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What is an acquired brain injury?

"Damage to the brain which occurs after birth and is not related to a congenital or degenerative disease.  These impairments may be temporary or permanent and cause partial or functional disability or psychosocial maladjustment"
World Health Organization, Geneva, 1996

What's the difference between acquired brain injury and traumatic brain injury?

head injury: injury to the skull, scalp, face, etc

brain injury: injury to the brain

traumatic brain injury: insult to the brain by an external force ie: assault, fall, blunt object

acquired brain injury: injury to the brain that has occurred after birth ie: stroke, tumour, infection, traumatic brain injury

How many people have an acquired brain injury?

Neurologists are calling acquired brain injury the 'silent epidemic,' and in British Columbia alone between 21 and 38 individuals sustain brain injury each day; additionally, for each person who is injured, there are a number of other people who are affected and involved: family, spouses, friends, employers, medical and other professionals, and direct service providers. Today, an estimated 10,000 persons are living with an acquired brain injury in B.C.

What changes might a person experience as a result of a brain injury?

The person may experience physical changes, cognitive changes, emotional changes and/or social changes.

What are some of the common physical changes people may experience?

 People may experience any of the following: problems with movement (weak muscles, poor balance, poor coordination) which may lead to difficulties with walking, sitting or transferring,challenges with bathing, toileting, dressing, grooming and household tasks and slurred speech.  They may also experience headaches, fatigue and problems with thier sleep.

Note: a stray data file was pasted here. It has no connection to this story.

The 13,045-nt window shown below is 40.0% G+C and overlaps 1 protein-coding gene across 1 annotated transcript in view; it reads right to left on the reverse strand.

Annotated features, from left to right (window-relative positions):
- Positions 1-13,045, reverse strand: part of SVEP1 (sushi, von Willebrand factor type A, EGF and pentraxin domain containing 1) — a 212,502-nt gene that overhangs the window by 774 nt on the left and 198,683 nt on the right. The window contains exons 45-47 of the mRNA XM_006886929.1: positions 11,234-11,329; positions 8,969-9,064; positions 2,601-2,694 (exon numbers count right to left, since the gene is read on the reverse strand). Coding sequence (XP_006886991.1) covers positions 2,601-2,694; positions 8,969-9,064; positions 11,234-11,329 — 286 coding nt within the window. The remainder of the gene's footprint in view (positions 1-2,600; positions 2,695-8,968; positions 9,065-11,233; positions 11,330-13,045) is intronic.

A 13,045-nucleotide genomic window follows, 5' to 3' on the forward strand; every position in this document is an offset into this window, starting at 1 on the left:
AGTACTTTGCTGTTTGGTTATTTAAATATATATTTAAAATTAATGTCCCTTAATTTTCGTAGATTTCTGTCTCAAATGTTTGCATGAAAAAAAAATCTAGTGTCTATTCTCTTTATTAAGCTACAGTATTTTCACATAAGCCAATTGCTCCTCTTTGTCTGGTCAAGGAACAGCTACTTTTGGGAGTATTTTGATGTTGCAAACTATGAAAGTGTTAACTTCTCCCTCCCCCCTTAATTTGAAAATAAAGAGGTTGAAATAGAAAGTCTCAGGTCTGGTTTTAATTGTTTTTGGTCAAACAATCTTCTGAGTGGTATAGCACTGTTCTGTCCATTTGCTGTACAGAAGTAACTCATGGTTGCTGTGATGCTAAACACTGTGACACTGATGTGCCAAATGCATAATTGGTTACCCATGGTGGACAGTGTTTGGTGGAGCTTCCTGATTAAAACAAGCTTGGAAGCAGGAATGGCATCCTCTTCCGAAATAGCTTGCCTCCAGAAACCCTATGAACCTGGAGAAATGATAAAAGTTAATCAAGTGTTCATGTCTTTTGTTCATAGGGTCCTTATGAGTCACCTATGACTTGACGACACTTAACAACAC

What are some of the common cognitive changes people may experience?   

There are a number of cognitive, or thinking changes that may impact the person with the acquired brain injury.  These may include: 

  • Taking more time to make sense or process information,
  • difficulties with planning, organizing and starting tasks,
  • problems understanding conversations, coming up with the right word and talking in grammatically complete sentences. 

People may experience increased distractibility and have difficulty with multi-tasking or sequencing. Often memory may be impacted, especially short-term memory.  The person may have difficulty with judgment and decision making.  The person may perseverate or get "stuck" on a particular topic or activity. There might be some disorientation and confusion around date, time of day, location.  The person may also exhibit impulsivity - acting before they think things through.  Disinhibition is also common.  This is when the individual does not have the same "social filter" he/she would have had in the past.  This often results in the person doing or saying something that he/she shouldn't.